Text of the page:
By Sabine Siebold and Joanna Plucinska
BRUSSELS/WARSAW (Reuters) - Poland had started to bolster its air defences long before a stray missile landed just inside its border on Tuesday, but a robust shield for the skies along NATO's eastern flank is still a long way off after decades of neglect following the Cold War.
The missile that hit Poland appears to have been fired by Ukraine's air defences rather than a Russian strike, NATO chief Jens Stoltenberg said on Wednesday.
But while it may have been a technical error that can happen in any conflict, the incident underlines the urgent need for NATO to plug gaps in its defences because even mistakes like this could lead to a dangerous escalation.
"It was only a question of time for such an accident to happen," an air defence expert from a NATO country, speaking on condition of anonymity, told Reuters. "It could also have been a stray Russian missile flying the wrong way, due to a technical or human error."
While more advanced Western air defence missiles are designed to destroy themselves if they miss their target, older Soviet missiles do not have such a mechanism, the military source said.
"If they miss their target, they simply fly on until they have burned up all fuel - and then plunge down," he said, adding that the older missiles also had a higher error rate.
Ground-based air defence systems such as Raytheon's Patriot are built to intercept incoming missiles.
But after the Cold War, many NATO allies scaled down the number of air defence units to reflect the assessment that they would, from now on, only have to deal with a limited missile threat coming from countries such as Iran.
This perception changed drastically with Russia's invasion of Ukraine, which sent NATO allies scrambling to increase stocks of ammunition and tackle air defence system shortfalls.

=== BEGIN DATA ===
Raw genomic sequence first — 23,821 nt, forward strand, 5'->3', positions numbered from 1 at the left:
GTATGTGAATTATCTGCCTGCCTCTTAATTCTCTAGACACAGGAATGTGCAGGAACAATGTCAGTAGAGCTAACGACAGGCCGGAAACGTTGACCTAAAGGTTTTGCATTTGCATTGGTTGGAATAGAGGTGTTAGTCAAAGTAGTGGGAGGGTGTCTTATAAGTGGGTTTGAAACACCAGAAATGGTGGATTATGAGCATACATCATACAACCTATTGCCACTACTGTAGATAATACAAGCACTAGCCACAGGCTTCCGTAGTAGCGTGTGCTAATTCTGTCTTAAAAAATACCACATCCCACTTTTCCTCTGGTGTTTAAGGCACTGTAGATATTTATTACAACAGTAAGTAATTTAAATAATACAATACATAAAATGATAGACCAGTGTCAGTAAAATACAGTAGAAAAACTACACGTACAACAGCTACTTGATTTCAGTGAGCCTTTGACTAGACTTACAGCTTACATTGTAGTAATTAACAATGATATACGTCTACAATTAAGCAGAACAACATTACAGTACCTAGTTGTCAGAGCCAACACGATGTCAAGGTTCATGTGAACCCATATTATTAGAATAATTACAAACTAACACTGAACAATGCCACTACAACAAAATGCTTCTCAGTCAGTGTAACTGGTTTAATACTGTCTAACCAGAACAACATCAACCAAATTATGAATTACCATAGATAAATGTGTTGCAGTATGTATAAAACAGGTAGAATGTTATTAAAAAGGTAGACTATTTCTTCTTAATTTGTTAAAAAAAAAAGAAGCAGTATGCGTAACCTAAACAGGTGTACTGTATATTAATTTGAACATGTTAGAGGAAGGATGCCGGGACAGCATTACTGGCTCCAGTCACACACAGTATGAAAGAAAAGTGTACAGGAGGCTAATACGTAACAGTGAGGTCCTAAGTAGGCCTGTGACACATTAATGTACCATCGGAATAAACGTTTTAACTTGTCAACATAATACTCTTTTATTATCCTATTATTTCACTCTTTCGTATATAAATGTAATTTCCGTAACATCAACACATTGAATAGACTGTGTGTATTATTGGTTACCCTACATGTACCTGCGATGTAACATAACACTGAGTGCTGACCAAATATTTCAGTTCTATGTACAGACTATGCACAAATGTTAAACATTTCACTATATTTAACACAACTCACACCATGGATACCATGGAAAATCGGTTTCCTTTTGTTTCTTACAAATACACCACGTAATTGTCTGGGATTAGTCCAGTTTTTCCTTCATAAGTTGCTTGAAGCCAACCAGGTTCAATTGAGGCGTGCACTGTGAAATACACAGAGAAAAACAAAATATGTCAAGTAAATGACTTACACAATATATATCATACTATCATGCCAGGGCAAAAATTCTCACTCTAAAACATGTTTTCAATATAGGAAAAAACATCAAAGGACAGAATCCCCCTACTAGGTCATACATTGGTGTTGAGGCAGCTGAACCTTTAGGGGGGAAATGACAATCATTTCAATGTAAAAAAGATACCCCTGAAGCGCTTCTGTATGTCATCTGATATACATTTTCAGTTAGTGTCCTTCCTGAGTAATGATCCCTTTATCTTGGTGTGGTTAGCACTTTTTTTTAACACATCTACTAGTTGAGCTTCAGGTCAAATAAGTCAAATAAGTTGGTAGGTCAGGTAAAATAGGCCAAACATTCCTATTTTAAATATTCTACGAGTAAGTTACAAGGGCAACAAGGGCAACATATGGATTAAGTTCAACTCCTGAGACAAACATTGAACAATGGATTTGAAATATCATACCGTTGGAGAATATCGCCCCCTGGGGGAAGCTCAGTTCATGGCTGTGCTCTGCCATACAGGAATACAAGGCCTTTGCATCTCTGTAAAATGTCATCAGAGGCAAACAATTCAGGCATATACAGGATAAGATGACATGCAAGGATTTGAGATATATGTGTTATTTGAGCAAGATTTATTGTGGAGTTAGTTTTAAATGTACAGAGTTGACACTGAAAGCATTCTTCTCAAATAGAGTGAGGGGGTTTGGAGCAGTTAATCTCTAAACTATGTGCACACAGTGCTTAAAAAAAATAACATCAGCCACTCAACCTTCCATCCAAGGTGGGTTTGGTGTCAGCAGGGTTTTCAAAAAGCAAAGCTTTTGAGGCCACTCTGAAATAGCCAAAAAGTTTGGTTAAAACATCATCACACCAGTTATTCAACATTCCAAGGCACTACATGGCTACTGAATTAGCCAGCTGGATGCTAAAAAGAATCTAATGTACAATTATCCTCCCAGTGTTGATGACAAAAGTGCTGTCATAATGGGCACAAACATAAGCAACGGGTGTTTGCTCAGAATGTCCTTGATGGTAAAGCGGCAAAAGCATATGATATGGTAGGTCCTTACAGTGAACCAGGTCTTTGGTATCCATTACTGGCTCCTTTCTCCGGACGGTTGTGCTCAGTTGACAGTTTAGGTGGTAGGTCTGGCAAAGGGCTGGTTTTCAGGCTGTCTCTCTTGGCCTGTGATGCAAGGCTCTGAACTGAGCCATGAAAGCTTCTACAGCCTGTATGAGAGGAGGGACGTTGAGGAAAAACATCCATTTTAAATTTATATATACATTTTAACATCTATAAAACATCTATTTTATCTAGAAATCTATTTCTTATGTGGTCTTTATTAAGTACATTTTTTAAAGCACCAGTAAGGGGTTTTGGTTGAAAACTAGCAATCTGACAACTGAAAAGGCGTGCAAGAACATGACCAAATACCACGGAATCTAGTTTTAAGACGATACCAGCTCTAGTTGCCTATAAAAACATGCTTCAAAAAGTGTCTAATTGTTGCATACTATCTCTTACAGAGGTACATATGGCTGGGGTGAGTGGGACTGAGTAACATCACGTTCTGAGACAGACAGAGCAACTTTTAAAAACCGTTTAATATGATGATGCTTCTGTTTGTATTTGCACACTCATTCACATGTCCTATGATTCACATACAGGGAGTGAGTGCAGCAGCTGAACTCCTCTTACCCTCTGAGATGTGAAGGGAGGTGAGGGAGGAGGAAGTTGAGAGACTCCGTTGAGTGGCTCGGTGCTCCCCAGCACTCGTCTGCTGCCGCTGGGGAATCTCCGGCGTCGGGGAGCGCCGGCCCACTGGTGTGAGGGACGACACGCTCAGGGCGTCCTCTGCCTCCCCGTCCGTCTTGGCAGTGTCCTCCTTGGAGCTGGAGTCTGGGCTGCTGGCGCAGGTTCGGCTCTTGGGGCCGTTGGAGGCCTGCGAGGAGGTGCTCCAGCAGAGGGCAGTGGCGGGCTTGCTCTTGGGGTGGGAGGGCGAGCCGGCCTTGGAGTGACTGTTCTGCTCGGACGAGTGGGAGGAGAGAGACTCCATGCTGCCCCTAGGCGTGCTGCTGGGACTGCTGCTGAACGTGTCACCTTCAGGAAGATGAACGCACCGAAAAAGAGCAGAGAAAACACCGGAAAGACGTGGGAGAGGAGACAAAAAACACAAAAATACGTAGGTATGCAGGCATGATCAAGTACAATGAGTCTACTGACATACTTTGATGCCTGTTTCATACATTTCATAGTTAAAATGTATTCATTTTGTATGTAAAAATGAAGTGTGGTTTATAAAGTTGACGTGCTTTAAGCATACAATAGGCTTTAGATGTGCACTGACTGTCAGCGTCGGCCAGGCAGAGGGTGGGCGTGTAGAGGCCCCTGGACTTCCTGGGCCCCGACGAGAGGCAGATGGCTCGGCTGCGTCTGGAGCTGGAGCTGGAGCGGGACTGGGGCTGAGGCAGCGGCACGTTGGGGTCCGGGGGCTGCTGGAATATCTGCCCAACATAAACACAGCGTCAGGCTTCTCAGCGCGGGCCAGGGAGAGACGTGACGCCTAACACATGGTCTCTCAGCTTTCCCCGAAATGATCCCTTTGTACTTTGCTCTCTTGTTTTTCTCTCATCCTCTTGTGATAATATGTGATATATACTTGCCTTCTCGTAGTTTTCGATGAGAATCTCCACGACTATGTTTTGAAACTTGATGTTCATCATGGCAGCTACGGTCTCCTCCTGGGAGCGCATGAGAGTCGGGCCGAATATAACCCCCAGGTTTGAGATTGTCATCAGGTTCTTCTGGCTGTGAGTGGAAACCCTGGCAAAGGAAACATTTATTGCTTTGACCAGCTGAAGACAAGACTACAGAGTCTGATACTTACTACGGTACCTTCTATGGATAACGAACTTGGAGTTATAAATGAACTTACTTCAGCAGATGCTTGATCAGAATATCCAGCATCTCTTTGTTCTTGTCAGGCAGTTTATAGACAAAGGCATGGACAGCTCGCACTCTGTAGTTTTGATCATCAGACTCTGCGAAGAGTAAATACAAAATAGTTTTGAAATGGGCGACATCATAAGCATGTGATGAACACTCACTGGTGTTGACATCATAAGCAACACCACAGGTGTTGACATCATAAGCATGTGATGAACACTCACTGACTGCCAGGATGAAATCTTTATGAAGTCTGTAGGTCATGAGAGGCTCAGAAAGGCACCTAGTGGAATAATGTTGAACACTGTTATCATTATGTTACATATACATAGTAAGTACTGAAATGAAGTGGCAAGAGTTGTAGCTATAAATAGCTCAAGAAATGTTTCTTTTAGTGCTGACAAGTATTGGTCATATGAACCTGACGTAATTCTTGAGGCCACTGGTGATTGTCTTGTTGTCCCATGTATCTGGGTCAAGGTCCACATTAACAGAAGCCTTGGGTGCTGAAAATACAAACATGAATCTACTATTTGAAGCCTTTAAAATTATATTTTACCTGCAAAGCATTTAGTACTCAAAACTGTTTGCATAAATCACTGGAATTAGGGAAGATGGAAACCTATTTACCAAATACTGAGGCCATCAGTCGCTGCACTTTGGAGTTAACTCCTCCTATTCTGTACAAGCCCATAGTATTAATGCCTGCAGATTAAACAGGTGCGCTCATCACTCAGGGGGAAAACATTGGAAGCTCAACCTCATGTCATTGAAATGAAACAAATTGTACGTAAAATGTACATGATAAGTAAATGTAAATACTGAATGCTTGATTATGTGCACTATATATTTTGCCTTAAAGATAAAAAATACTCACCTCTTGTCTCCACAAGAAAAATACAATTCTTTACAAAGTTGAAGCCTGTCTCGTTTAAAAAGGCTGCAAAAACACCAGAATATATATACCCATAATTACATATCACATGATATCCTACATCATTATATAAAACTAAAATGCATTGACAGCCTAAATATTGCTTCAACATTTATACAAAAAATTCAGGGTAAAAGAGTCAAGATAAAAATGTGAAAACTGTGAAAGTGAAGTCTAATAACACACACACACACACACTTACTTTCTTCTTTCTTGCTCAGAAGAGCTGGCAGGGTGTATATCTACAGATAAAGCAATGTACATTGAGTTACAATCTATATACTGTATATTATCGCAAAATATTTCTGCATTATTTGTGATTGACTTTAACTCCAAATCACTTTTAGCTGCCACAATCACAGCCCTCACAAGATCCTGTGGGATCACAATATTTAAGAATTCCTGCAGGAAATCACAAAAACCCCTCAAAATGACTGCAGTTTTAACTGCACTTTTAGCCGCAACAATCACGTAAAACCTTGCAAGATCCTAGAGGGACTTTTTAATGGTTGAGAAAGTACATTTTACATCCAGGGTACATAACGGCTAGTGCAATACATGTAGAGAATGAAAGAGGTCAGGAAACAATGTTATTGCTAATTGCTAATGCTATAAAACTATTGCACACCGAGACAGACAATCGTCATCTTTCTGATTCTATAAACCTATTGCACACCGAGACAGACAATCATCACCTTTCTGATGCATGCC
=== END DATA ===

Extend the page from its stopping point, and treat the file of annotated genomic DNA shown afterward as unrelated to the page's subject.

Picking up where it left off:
Germany had 36 Patriot units when it was NATO's frontline state during the Cold War and even then it relied on support from NATO allies. Today, the German forces are down to 12 Patriot units, two of which are deployed to Slovakia.
"It used to be a real belt of air defence systems, and this is what people have in mind if the speak of protecting NATO's eastern flank," the military expert said. "But we are far away from such a scenario."
Realising the need to plug the gap, more than a dozen NATO allies led by Germany in October kicked off an initiative to jointly procure air defence systems for several layers of threats, eyeing Israel's Arrow 3, Patriot and the German IRIS-T among other systems.
The initiative comes as Ukraine, under heavy Russian attacks, desperately needs more air defence units, potentially exacerbating existing shortfalls in Western nations that are handing Kyiv some of their systems.
Poland, which together with the three Baltic states builds NATO's new eastern frontier, has invested for years in bolstering its air defence capabilities which still partly rely on Soviet-era systems like the OSA and Kub air defence missiles.
"In the next decade, we are talking about Poland having a really state-of-the-art and very large air defence system," Marek Swierczynski, a defence analyst for Polish think tank Polityka Insight said.
The implementation of these systems is slow, however, and they could still take years to become fully operational.
Poland has received additional support from Washington in recent months, but these systems, such as Patriot fire units stationed in Rzeszow, are not reactive and far-reaching enough to monitor every single gap in protection on the eastern flank, Swierczynski said.
However, even more air defence systems could not guarantee that another stray missile like the one on Tuesday is intercepted.
"This is the paradox: no matter how much money you spend on such an air defence system, you will never build something that is 100% impenetrable, so to speak, so there is always the possibility of such a situation arising," Swierczynski said.
(Writing by Sabine Siebold; Editing by John Chalmers and Angus MacSwan)